Self-publishing is all the rage: Apple is doing it, too!
My book is less than a tenth of the Apple book. You need to check it out!
Excellent work by Rich Trouton!
At its heart, Visual Studio for Mac is a macOS counterpart of the Windows version of Visual Studio. If you enjoy the Visual Studio development experience, but need or want to use macOS, you should feel right at home. Its UX is inspired by Visual Studio, yet designed to look and feel like a native citizen of macOS. And like Visual Studio for Windows, it’s complemented by Visual Studio Code for times when you don’t need a full IDE, but want a lightweight yet rich standalone source editor.
Read more at MSDN
TL;DR: I wrote and self-published an iBook: “Packaging for Apple Administrators”. Go get it on iBooks!
Call it arrogance or hubris, but I have been pondering to write a book on Mac System Adminstration for a long time.
Personally, I have learned much from other people in the community and at work. I have tried to give back in a similar way in the various fora, on this weblog and by participating and presenting at conferences. But there is something about a book, even in digital form, where you can spend so much more time with a topic than a blog post or even a presentation can ever do.
However, there is always something else that seems more important. Usually a full-day job to pay the bills.
Recently, however, something happened. My wife got a wonderful offer from a university in Europe. We decided we could not pass up on that and moved the family back over the Atlantic. That gave me an opportunity to reconsider what I care about in my job and career. All along this there was this nagging voice whispering: “If you don’t do it now, you never will.”
So I started writing.
This iBook is an experiment on many levels.
I went down several dead ends. I have re-written, put aside, and discarded more than will be published in the end. I guess that’s normal. Some of the pieces which cannot or will not be used now, are ‘parked,’ hopefully to be used later. Maybe they will only serve as a reminder of where I came from and will be good for a laugh later on.
It is an experiment on wether I can self-publish a book on Mac management. If you are reading this, this part succeeded, at least. It’s a start.
I decided to self-publish on the iBooks store. This will allow me faster turnaround times for debugging. It will also allow me to keep the iBook up to date as I learn more on the topic (which I undoubtedly will) and when the OS and other tools get updated.
I also chose to make the book comparatively short. It has about a hundred or so iBook pages. This will make it easier to update it for the unvoidable bugs and errors and also to adapt the book to future OS upgrades. I also hope it will make more palatable to read and work through and a bit less daunting.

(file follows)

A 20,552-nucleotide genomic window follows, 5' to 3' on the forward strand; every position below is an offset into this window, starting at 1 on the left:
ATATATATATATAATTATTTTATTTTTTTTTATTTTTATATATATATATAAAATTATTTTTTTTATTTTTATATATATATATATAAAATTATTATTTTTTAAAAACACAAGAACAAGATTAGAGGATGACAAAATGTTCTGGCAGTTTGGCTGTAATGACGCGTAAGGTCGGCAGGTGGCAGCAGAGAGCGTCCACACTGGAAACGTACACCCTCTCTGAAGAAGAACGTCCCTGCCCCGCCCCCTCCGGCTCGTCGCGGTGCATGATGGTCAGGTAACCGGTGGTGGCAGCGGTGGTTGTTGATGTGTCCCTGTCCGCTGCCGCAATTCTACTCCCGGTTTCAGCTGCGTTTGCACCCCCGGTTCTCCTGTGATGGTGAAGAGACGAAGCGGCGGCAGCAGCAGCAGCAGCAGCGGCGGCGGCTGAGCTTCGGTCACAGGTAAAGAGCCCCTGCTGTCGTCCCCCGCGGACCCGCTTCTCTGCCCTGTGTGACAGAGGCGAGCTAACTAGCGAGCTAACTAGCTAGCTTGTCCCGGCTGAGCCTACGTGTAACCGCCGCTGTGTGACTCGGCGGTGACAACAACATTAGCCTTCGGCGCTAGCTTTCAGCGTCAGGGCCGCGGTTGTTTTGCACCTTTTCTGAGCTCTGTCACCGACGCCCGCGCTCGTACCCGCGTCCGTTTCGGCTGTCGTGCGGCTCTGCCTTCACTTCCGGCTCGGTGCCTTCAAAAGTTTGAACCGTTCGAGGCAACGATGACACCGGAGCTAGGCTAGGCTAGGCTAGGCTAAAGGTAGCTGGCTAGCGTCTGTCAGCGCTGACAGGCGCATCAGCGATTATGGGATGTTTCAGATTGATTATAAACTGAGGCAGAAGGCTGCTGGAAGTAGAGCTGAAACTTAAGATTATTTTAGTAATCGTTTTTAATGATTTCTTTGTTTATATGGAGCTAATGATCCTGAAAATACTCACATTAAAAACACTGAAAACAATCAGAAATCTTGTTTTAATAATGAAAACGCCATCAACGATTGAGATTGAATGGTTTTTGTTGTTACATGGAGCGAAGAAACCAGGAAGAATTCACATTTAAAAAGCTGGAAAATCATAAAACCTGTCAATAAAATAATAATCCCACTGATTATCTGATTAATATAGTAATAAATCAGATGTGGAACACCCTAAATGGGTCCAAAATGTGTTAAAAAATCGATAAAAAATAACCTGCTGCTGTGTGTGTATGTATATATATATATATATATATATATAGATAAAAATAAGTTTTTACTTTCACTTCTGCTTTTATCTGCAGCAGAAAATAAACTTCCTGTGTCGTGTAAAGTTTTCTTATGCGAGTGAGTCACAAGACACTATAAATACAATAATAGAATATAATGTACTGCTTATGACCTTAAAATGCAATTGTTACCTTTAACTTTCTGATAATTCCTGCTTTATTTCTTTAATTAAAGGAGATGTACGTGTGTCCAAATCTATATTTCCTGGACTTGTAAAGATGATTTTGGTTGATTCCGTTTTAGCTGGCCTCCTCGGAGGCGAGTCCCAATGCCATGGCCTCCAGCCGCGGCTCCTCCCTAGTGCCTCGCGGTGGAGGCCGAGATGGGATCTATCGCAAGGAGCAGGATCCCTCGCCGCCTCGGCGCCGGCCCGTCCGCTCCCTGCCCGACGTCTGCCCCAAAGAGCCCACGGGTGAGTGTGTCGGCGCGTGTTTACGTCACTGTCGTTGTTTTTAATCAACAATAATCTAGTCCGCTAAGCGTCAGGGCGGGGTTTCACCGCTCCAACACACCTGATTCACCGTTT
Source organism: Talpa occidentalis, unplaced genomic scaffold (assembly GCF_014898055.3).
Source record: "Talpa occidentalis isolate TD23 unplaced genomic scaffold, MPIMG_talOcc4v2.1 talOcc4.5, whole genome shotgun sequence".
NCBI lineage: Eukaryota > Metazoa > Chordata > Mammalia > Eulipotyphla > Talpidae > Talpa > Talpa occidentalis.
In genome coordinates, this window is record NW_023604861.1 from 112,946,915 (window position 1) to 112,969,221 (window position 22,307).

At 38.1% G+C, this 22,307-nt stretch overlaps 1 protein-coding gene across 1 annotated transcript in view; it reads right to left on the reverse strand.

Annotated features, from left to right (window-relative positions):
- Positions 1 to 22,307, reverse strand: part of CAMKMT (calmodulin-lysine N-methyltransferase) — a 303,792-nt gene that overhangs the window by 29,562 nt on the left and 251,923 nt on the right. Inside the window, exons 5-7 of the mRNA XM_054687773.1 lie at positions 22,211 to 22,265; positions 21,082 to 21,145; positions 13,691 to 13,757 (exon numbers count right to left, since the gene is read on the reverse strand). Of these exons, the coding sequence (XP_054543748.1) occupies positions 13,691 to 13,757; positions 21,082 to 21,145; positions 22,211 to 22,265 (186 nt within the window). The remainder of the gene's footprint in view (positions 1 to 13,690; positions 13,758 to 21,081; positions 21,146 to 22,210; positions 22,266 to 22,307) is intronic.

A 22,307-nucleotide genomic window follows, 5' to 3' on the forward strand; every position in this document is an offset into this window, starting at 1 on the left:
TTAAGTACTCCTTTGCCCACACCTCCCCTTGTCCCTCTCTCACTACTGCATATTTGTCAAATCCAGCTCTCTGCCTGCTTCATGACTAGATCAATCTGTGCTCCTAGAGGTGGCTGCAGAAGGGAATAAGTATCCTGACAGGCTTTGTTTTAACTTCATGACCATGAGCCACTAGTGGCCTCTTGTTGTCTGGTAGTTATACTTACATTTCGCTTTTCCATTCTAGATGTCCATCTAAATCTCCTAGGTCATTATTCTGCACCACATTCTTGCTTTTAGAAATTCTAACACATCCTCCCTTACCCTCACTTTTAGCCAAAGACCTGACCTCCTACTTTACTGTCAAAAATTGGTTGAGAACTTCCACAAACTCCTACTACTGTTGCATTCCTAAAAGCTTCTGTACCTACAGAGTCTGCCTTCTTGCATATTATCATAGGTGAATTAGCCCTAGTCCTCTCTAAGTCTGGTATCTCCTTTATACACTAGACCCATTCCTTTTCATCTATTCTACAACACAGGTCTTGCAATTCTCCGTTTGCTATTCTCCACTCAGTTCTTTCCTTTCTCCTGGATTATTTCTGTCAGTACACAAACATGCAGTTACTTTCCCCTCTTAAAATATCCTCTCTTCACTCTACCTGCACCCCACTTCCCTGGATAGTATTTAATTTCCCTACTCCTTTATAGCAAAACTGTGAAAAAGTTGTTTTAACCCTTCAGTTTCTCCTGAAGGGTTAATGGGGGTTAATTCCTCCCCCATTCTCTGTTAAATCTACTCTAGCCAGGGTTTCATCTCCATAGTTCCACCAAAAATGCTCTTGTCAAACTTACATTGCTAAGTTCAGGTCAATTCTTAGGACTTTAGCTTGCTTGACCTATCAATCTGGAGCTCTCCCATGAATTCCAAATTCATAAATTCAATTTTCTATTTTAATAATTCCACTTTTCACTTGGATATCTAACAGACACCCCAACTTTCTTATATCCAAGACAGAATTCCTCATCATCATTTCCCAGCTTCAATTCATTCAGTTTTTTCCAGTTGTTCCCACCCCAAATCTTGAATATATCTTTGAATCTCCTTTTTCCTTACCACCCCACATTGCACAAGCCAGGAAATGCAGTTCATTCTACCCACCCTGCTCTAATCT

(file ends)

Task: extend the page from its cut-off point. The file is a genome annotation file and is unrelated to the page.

It is an experiment on wether self-publishing a book like this to an extremely niche market (Mac administration) is worth the effort and can pay my bills.
This book is the result of months and months of planning, writing, back-tracking and starting over. I also hope that what I learned in the past months means that I can write and publish a next book much faster.
Because of the experimental nature, I chose a well contained topic. There are many other skills and topics for Mac Administration that can and need to be addressed and that I hope to be able to address in the future.
The topic I chose for the first book is ‘Packaging.’
Using, analyzing and building installer packages is very fundamental to a system administrator’s job. Every management system relies on packages to deploy software, files and scripts to some degree.
Many questions on the different Mac Administrator fora is answered with “put it in a package” with the common reply of “yeah, I really need to learn more about packaging.”
This is your chance!
This book will guide from analyzing packages and their contents to simple projects where you build your own packages. In the end there will be some failry complex packaging projects. The examples chosen are ‘real-world’ projects from my work as a system administrator. Some of the projects should be useful for your deployment right away. I also chose the examples so they cover a spectrum of problems and can be adapted to other problems.
If you are just briefly aware of packaging and scripting in the Mac community, you will have heard of autopkg and AutoPkgr. Originally I had planned to cover these in the first book (and much more). But the sheer versatility, complexity and and power of these tools would have delayed this book even more than it already is.
I do hope I get the chance to write that follow-up book. And many more.
Now go, get the book on iBooks!
Mac System Administrators regularly have to build and test installer packages. One of the best ways to test a package is to install it on a virtual machine. You can then quickly revert the VM to a snapshot after the installation and try again.
Since most package building happens on the command line, the fastest way to copy and install a package is with
ssh. You can use
scp to copy the pkg file and then run the
installer command in an
Doing two separate commands over and over seemed quite tedious. so I built myself a short script that combined both.
ssh-installer takes two arguments, the first is the remote host in the form
user is optional) and the second in the pkg file you want to send and install. All other arguments will be passed into the
installer command on the remote host. You will probably want to add
-target / in most cases. I did not add the
-target as a default in case you want to test
installer’s other parameters.
This script is just a shortcut for a task I have to do several times while building and testing packages. It is not in any way meant to serve as a means of managing Mac clients. You really should use a decent management system for that.
Re-posting this, because I believe it is very important: